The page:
This review was corrected on April 4, 2003.
Although mobster Whitey Bulger and politico Billy Bulger recently made real-life Boston headlines with their brothers-on-opposite-sides-of-the-law stances, “Irish Eyes” owes more to classic Hollywood than to contemporary reality. A slick but curiously old-fashioned gangster movie, “Irish Eyes” simply packs up the old 1930s “Manhattan Melodrama”/”Public Enemy” plot and transports it to ’90s Boston. Frosh writer-director David McCarthy throws in an equally old-timey revenge tale. Pic moves competently through its paces, helped by a strong perf from Daniel Baldwin. But it’s doubtful multiplex auds will buy such meller-simple character motivations without high-tech action (most of the violence in “Eyes” is tastefully sanitized). Pic’s straight-ahead purposefulness might score better on cable.
Young boys Tom (John Novak) and Sean (Baldwin) see their upright Irish longshoreman father gunned down before their eyes by the Teamster-tied Italian Mafia, a traumatic scene that McCarthy replays at just about every dramatic juncture of the film.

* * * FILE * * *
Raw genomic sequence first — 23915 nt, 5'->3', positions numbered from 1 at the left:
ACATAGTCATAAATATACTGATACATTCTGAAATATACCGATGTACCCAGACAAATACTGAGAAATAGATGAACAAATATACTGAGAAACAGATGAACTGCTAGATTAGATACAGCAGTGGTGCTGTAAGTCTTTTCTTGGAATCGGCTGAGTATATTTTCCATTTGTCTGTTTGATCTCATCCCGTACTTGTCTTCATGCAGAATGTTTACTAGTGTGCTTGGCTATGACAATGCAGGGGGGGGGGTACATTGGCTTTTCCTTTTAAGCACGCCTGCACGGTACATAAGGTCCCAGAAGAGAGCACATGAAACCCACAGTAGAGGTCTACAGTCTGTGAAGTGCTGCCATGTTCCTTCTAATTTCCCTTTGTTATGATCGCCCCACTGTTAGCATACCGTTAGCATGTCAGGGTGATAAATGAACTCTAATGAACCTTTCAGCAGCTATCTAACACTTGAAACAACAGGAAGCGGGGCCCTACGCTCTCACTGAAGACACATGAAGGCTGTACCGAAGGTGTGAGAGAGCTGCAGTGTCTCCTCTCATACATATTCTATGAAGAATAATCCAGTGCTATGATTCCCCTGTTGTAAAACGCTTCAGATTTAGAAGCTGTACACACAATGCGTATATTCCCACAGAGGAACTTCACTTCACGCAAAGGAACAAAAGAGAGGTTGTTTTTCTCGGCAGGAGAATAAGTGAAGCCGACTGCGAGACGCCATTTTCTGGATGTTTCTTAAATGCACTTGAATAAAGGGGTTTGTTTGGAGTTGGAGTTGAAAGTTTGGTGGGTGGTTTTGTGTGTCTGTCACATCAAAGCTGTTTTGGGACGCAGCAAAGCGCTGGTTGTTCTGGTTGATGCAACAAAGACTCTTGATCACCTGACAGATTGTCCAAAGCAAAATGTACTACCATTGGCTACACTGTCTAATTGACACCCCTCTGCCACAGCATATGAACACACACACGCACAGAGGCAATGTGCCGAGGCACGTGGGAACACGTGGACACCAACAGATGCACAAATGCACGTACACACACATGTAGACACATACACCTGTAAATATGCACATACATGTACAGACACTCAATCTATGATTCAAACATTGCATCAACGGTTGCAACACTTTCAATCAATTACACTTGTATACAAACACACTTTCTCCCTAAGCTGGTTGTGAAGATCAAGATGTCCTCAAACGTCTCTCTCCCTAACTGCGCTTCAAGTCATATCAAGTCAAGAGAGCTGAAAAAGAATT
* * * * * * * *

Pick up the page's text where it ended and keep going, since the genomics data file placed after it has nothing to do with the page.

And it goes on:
Sean becomes a crook, spending most of his youth behind bars after he accidentally locks the getaway car keys in the trunk during a bank heist. Meanwhile, brother Tom takes the high road to vengeance, studying to be a lawyer.
But the good/evil split is far from absolute. Sean befriends a young kid and falls in love with a nice girl. Teaming up with an ambitious FBI agent, he informs on Mafia big shots, including his own Irish mob chieftain (an underutilized Wing Hauser), rising to power over the bodies he and/or the FBI have dispatched.
Meanwhile, bro Tom has married into a powerful family whose patriarch engineers an unholy alliance with the Teamsters to get him elected district attorney. Soon, the FBI, the state police and Boston’s finest become embroiled in murderous power plays, finding themselves at the wrong end of each others’ investigations and guns.
Unfortunately, little chemistry percolates between the brothers. The wordless communication and ‘tude duels that sparked the shared-childhood underpinnings of iconic Jimmy Cagney/Pat O’Brien showdowns come off here as stilted. Similarly, the dark-mirror concept (at 11 months apart, the brothers are called “Irish twins”) generates none of the fun psychological game-playing that revitalized the genre in recent “Face Off”-type Hong Kong actioners.
Tech credits disguise shoestring budget fairly well, though period reconstruction is shaky and locations seem isolated and underpopulated.